Hello friends, and welcome to this month’s Joyinmovement newsletter.
I’m thinking we should call this one Three Steps to Better Sports Performance.
Spring is here and for many of us we kick up our training and exercise a few notches. Because of this, I thought I’d throw a few reminders your way so that you stay healthy, fit, and handle with ease any stress that comes along. It’s always good, particularly at the beginning of spring, to go back to basics!
Eat a healthy diet. This step actually has three parts.
Choose the right foods.
Choosing healthy foods improves your sports performance by building strong muscles and giving you the energy you need to compete to your maximum potential. Remember to include carbohydrates, protein, and fat. Also, plenty, and I do mean plenty of fruits and vegetables. Aim for at least five servings a day. This will keep you at the top of your game.
Eat the right amount of foods.
Eating the right amount of food is also very important. The amount of food (calories) you need to eat depends on your sex, weight, body type and activity level. To get an idea of how many calories you need to eat every day to stay at your current body weight, multiply your weight in pounds by 15. Then add 10 calories (men) or 8 calories (women) for every minute of vigorous exercise per day.
Drink enough fluids.
Drinking a lot of fluids will improve your sports performance, and particularly during the summer months it will prevent heatstroke. Take the prevention of heatstroke seriously if you perform intense exercise on hot days. Prevent dehydration by following some rules:
* Drink two tall glasses of water an hour before you exercise, even if you don’t feel thirsty.
* Drink another glass of water after every 15 minutes of vigorous exercise, even if you’re not thirsty. If you’re exercising for over 90 minutes, sports drinks, along with water, may be helpful.
*Rest in the shade if possible and wear a hat if exercising outdoors.
Prevent sports injuries.
Sports injuries are common and can hurt your sports performance. I know that sounds obvious but MANY injuries are preventable.
Proper conditioning: Exercise regularly all year, including the pre-season and off-season if you play team sports. Do a proper warm up, cool down and stretch after your workout. If you’re not sure what I mean by “proper” then meet with a coach or trainer and have them teach you. It’s well worth the time and effort.
Avoid overtraining: Excessive training, sudden changes in training, or training for multiple sports at the same time can increase your risk of injury. Do not ignore pain! Pain is a warning signal, so please heed the warning. It’s your body’s way of telling you something is wrong. Better to take time off to recover, then push through pain.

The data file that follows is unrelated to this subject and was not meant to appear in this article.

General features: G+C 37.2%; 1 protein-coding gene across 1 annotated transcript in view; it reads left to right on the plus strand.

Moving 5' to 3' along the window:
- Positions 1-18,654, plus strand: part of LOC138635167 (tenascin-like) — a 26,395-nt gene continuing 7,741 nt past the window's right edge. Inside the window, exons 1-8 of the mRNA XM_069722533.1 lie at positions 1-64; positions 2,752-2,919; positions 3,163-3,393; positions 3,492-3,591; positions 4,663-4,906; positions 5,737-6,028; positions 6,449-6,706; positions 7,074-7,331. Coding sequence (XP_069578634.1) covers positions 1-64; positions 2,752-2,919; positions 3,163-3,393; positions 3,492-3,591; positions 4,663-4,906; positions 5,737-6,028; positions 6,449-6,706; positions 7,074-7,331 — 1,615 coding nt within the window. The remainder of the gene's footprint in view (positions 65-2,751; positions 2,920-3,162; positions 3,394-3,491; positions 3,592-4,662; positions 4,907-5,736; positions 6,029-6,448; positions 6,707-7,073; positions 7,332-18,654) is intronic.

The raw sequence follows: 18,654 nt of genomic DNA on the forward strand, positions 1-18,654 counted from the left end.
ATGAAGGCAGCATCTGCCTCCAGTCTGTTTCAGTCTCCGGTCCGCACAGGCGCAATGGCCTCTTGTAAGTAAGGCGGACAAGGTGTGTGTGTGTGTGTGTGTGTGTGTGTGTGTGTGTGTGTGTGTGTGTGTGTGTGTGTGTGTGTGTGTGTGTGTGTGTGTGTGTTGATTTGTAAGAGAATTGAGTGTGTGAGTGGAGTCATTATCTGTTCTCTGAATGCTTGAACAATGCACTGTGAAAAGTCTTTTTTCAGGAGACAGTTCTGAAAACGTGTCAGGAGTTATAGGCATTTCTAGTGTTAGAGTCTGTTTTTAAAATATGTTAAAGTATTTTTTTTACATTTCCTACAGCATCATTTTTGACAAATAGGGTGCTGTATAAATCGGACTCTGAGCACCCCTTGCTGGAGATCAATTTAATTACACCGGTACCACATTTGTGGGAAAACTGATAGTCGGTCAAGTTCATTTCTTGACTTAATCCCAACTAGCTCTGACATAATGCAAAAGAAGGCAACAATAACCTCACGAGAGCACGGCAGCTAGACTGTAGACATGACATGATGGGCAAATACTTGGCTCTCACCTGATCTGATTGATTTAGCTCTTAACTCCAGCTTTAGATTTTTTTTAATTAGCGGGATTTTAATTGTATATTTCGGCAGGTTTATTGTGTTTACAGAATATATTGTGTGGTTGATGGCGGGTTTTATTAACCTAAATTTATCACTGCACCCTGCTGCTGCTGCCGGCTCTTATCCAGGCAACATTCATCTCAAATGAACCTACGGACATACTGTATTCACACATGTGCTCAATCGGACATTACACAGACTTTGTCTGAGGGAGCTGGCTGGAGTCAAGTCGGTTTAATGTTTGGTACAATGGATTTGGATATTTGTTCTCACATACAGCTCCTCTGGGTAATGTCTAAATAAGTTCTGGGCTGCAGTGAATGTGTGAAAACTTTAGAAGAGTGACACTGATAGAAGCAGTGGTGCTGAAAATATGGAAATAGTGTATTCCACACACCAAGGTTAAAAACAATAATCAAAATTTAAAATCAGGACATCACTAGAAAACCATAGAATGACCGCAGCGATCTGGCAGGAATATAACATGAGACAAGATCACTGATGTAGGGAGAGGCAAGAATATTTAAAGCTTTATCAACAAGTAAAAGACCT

Use the proper equipment: Make sure you are using the right equipment and that it fits you properly. I’m still amazed when I see people on bicycles that aren’t fitted to them properly. Or runners who wear shoes that are too small. Take the time to match the equipment to your body and you’ll experience less discomfort and pain.
Develop healthy habits.
Developing healthy habits can improve your performance by giving you more energy for your sports. Here are some basics:
* Get enough sleep. Most people need somewhere between 7-9 hours a night. I rarely meet anyone who says they get enough good quality sleep. A good night’s rest improves all aspects of your life, and will certainly increase your ability to compete and perform at your potential.
* Don’t smoke or chew tobacco: This one sounds obvious too, but lately I’ve noticed a trend among men. I’m seeing a rise in both the popularity of smoking and chewing tobacco. If you know anyone who smokes or chews tobacco remind them that besides hurting their overall sports performance, it damages their lungs and mouth, gives them bad breath and yellow teeth, and makes their clothes and hair stink!
* Moderate your intake of alcohol and fancy coffee drinks. They can increase your weight and make you bloated. And if you consume too much of these, the rising and falling of your blood sugar will diminish your desire to work out as well as your performance.
Along with these three steps it’s important to remember that exercise really is the silver bullet!
I know; you run, bike, swim, ski, hike, lift weights and you make time in your life for movement even when it’s not easy. And that most of the time you try to watch what you eat. And that you enjoy this kind of lifestyle because it’s FUN, keeps you in great shape and helps you handle stress. We all need to keep it going so that we will be able to pursue our favorite sports well into our 50s, 60s, 70s and 80s. Study after study shows that active people tend to live longer and stay active longer.
So while this month’s Joyinmovement letter may seem almost too basic, it ALL does start with the basics! If you need more information on some of the basics I’ve mentioned, there are 4 years of newsletter archives on the JIM site. I’ve covered these basic topics in greater depth, so check them out and use them as a reference.
Until next month, enJOY what you do and do what you enJOY!
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